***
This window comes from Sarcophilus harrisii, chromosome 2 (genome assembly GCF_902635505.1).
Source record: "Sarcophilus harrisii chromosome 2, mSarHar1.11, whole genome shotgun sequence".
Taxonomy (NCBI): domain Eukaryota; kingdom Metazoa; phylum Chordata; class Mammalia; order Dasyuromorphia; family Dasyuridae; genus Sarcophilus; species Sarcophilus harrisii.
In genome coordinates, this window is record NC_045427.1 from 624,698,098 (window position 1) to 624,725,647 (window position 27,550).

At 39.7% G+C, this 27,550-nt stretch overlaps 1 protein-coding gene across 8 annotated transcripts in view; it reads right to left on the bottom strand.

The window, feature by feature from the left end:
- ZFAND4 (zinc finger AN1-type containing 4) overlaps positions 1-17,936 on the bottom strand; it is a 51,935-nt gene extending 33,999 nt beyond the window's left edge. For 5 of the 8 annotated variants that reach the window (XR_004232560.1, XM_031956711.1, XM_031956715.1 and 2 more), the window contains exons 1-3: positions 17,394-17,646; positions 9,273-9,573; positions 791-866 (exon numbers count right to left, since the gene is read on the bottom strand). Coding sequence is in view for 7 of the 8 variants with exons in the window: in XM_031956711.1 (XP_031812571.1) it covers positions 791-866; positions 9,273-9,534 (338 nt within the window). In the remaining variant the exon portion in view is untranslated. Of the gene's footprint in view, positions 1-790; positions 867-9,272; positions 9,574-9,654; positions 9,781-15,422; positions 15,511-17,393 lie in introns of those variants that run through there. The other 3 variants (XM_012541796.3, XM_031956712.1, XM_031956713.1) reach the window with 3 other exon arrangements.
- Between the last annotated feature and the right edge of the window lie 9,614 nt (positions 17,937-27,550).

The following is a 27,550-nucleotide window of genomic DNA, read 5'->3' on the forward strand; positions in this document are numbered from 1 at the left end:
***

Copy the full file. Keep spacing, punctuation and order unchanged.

This window comes from Sarcophilus harrisii, chromosome 2 (genome assembly GCF_902635505.1).
Source record: "Sarcophilus harrisii chromosome 2, mSarHar1.11, whole genome shotgun sequence".
Taxonomy (NCBI): domain Eukaryota; kingdom Metazoa; phylum Chordata; class Mammalia; order Dasyuromorphia; family Dasyuridae; genus Sarcophilus; species Sarcophilus harrisii.
In genome coordinates, this window is record NC_045427.1 from 624,698,098 (window position 1) to 624,725,647 (window position 27,550).

At 39.7% G+C, this 27,550-nt stretch overlaps 1 protein-coding gene across 8 annotated transcripts in view; it reads right to left on the bottom strand.

The window, feature by feature from the left end:
- ZFAND4 (zinc finger AN1-type containing 4) overlaps positions 1-17,936 on the bottom strand; it is a 51,935-nt gene extending 33,999 nt beyond the window's left edge. For 5 of the 8 annotated variants that reach the window (XR_004232560.1, XM_031956711.1, XM_031956715.1 and 2 more), the window contains exons 1-3: positions 17,394-17,646; positions 9,273-9,573; positions 791-866 (exon numbers count right to left, since the gene is read on the bottom strand). Coding sequence is in view for 7 of the 8 variants with exons in the window: in XM_031956711.1 (XP_031812571.1) it covers positions 791-866; positions 9,273-9,534 (338 nt within the window). In the remaining variant the exon portion in view is untranslated. Of the gene's footprint in view, positions 1-790; positions 867-9,272; positions 9,574-9,654; positions 9,781-15,422; positions 15,511-17,393 lie in introns of those variants that run through there. The other 3 variants (XM_012541796.3, XM_031956712.1, XM_031956713.1) reach the window with 3 other exon arrangements.
- Between the last annotated feature and the right edge of the window lie 9,614 nt (positions 17,937-27,550).

The following is a 27,550-nucleotide window of genomic DNA, read 5'->3' on the forward strand; positions in this document are numbered from 1 at the left end: